The award was presented on August 21 in Chiang Mai, Thailand. Representing Elsevier at the ceremony, Dr Anders Karlsson, VP of Global Strategic Networks, said "This year’s focus on the bio-circular-green economy is timely, and we saw interesting work from all finalists. It was inspiring to meet and discuss with Dr Ren."

2022 ASPIRE ceremony
At the ASPIRE ceremony (left to right): Head of Hong Kong, China delegation: Helen Kwan, Assistant Director-General of Trade and Industry, Trade and Industry Department, HKSARG; Head of US delegation: Christin Kjelland, State Department; Dr Anders Karlsson, Vice President, Elsevier; Dr. Hwanil Park, Korea APEC PPSTI Vice Chair; Edwin Sagurton, Economic Counselor, US Embassy, Thailand; Dr Pasit Lorterapong, Deputy Permanent Secretary of the Ministry of Higher Education, Science, and Innovation (MHESI), Thailand; 2022 ASPIRE Prize Winner Dr Jingzheng Ren, Associate Professor, Hong Kong Polytechnic University; and Ma Leju, China PPSTI Deputy Delegation Head, DiDi.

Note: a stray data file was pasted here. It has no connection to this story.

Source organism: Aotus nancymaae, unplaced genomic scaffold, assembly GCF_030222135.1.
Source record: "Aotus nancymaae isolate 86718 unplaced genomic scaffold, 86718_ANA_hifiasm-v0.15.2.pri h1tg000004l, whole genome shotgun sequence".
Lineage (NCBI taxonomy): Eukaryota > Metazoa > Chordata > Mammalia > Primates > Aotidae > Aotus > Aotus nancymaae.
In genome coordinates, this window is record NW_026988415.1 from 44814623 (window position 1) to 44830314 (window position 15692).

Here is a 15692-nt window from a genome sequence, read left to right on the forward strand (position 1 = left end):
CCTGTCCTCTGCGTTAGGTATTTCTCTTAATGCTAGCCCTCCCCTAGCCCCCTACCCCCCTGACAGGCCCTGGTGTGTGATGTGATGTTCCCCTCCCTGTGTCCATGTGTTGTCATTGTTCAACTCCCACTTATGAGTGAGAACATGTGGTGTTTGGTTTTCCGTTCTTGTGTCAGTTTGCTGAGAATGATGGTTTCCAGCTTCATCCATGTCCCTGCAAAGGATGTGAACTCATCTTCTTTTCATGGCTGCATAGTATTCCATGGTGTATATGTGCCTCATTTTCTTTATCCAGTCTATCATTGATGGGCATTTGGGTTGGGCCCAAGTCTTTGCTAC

A multi-faceted career

Dr Ren’s work is deeply connected to this transformation and has garnered global recognition to an extent that would seem to allow him very little cause for doubt in either himself or his work. He specializes in using systems thinking to solve energy and environmental problems in industrial processes with the aim of helping economies and industry transition to sustainable and carbon-neutral systems. To achieve this, he has developed integrated and multi-dimensional decision-making tools and optimization models that have received broad recognition.

Academically, he has been very productive, having published more than 250 journal papers, books and publications, which have been cited more than 7,500 times. He is listed among the top 10 authors for both “sustainability” and “sustainability assessment” in Elsevier’s Scopus database. As well as being Associate Professor of the Department of Industrial and Systems Engineering at the Hong Kong Polytechnic University, he directs and reviews many grants both in Hong Kong and internationally, and edits a host of leading scientific journals in addition to acting as chair or committee member of numerous international conferences.